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Donald O. Quest

✓In his presidential address to the American Association of Neurological Surgeons, the author recounts lessons he learned while training to be a Naval Aviator and later a neurosurgeon. He describes his life as an aviator and neurosurgeon, compares naval aviation and neurosurgery, and points out lessons that neurosurgery can learn from naval aviation.

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Donald O. Quest and Roger W. Countee

✓ The authors report a case of mechanical failure of a medium-straight Heifetz aneurysm clip that resulted in the blades being widely open 10 months postoperatively. The need for postoperative angiography after intracranial aneurysm surgery is reemphasized. Plain skull film examination is also recommended should signs and symptoms suggest an intracranial event in the postoperative course.

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Donald O. Quest and Michael Salcman

✓ The authors report a case of fibromatosis presenting as a mass lesion following previous craniotomy and radiation therapy. The clinical and pathological characteristics of this rare condition are discussed.

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Michael Salcman, Donald O. Quest and Lester A. Mount

✓The authors present a case in which there was direct invasion of the spinal canal and its contents by a granuloma of histiocytosis-x, and emphasize the importance of considering this condition as a cause of spinal cord and cauda equina syndromes.

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Allan M. Burke, Donald O. Quest, Shu Chien and Cesare Cerri

✓ To determine the effect of mannitol on blood viscosity, serial measurements were carried out on venous blood in patients undergoing craniotomies for intracranial aneurysms. Blood samples were drawn immediately prior to, and 30 minutes, 2, and 4 hours after administration of mannitol. Complete blood counts, serum osmolarities, and erythrocyte microsieving studies were also performed on each sample. Wholeblood viscosity decreased at 30 minutes and 2 hours, but not at 4 hours after mannitol administration. This decrease appeared at high shear rates only, where erythrocyte deformability is critical in determining viscosity. This effect was independent of the hematocrit. Removal of mannitol from the suspension returned red cell deformability to preadministration values, indicating that the increased erythrocyte deformability required the presence of mannitol and the relative hyperosmolarity induced by this agent. The reduced erythrocyte rigidity and subsequent decreased whole-blood viscosity should enhance tissue perfusion in the microcirculation.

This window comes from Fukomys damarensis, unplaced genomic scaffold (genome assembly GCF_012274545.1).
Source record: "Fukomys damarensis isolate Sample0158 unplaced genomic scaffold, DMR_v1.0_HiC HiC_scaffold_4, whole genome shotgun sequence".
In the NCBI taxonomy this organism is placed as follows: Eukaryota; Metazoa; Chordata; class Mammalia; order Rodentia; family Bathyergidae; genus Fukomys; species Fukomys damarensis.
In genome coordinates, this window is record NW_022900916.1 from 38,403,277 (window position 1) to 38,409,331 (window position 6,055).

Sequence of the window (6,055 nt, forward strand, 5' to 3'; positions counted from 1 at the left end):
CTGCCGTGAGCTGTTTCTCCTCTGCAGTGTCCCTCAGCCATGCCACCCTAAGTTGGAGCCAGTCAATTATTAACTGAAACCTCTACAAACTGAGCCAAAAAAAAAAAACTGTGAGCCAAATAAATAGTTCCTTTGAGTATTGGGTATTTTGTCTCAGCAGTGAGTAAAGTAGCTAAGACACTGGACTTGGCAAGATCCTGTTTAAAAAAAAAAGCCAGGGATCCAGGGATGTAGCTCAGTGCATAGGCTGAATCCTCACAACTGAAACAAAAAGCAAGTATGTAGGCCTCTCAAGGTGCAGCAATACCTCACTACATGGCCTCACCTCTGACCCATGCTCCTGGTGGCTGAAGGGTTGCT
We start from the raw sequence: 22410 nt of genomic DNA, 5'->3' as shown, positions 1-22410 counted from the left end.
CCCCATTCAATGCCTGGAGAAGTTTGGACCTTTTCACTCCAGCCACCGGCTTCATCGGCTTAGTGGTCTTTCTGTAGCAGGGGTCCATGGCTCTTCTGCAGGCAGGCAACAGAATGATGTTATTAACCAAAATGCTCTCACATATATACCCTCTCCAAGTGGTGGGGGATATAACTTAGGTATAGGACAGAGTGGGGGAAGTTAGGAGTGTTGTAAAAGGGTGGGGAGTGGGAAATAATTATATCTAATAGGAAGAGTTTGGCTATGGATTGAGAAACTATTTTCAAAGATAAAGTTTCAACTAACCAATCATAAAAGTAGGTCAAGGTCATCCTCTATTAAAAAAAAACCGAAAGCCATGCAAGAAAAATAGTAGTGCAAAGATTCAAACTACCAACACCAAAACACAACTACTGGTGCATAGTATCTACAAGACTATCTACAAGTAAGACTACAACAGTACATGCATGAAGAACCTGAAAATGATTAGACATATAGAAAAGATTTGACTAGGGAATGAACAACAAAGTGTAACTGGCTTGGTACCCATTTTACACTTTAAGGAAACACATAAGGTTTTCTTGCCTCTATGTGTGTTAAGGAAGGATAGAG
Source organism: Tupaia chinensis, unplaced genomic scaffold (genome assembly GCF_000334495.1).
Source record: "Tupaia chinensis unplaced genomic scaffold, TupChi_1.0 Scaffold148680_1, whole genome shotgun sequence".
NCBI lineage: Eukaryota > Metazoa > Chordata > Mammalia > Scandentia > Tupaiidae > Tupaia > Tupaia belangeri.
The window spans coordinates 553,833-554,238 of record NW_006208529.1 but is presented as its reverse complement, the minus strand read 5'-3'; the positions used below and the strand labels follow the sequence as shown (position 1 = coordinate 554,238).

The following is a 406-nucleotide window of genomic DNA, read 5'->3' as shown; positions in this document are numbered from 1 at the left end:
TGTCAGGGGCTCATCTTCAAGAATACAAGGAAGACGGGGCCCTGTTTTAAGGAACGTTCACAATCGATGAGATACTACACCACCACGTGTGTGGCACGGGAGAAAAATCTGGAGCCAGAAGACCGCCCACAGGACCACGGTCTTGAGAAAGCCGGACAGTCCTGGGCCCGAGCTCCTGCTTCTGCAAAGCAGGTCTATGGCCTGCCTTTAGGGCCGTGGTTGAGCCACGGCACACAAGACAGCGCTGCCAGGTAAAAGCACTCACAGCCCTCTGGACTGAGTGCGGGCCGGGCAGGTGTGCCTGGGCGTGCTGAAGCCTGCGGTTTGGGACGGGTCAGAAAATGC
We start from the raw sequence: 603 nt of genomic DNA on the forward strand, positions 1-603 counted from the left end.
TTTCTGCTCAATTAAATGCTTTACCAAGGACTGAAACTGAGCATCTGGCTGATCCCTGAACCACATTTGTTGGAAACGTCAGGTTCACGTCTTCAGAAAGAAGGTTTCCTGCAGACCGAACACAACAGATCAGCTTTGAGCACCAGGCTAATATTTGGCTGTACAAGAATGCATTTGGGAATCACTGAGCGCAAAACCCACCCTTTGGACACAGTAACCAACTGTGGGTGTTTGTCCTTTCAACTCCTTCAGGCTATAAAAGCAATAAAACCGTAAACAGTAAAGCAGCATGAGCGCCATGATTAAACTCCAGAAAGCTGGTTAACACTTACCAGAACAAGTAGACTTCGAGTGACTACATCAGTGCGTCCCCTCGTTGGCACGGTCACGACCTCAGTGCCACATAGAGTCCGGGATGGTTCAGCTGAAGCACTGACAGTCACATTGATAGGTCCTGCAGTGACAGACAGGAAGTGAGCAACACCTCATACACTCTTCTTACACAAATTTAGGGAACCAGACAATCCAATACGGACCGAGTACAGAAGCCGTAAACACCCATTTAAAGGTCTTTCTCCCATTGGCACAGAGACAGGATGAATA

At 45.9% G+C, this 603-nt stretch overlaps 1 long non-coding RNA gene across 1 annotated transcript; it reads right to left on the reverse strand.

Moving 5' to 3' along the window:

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Donald O. Quest, Ronald Brisman, Joao L. Antunes and Edgar M. Housepian

✓ Ninety-nine patients with medulloblastoma who received surgery and radiotherapy, and had a statistically sufficient follow-up period were analyzed for factors influencing survival and the relevance of the “period of risk for recurrence” hypothesis. This postulate states that the period of risk for recurrence of a congenital tumor is equal to the age at presentation of illness plus 9 months' gestational time. The assumption is made that a tumor of embryonic origin will become manifest after a period of time determined by its inherent rate of growth and that tumor cells surviving treatment will multiply and present with recurrence in an equal period of time. Ten of 43 patients survived the period of risk, a presumed cure rate of 23%. None of these patients has subsequently developed evidence of tumor recurrence. Older patients at initial surgery had a somewhat greater survival rate for the first 5 years after treatment (10 of 26 older patients (38%) versus 15 of 54 younger patients (28%)), but by 10 years there was no appreciable difference in survival rates between those over 16 years of age and those younger. The beneficial effect of total neuraxis megavoltage radiotherapy is indicated by the improved 5-year survival rate from 9 of 41 patients (22%) to 16 of 39 patients (41%) with the newer techniques.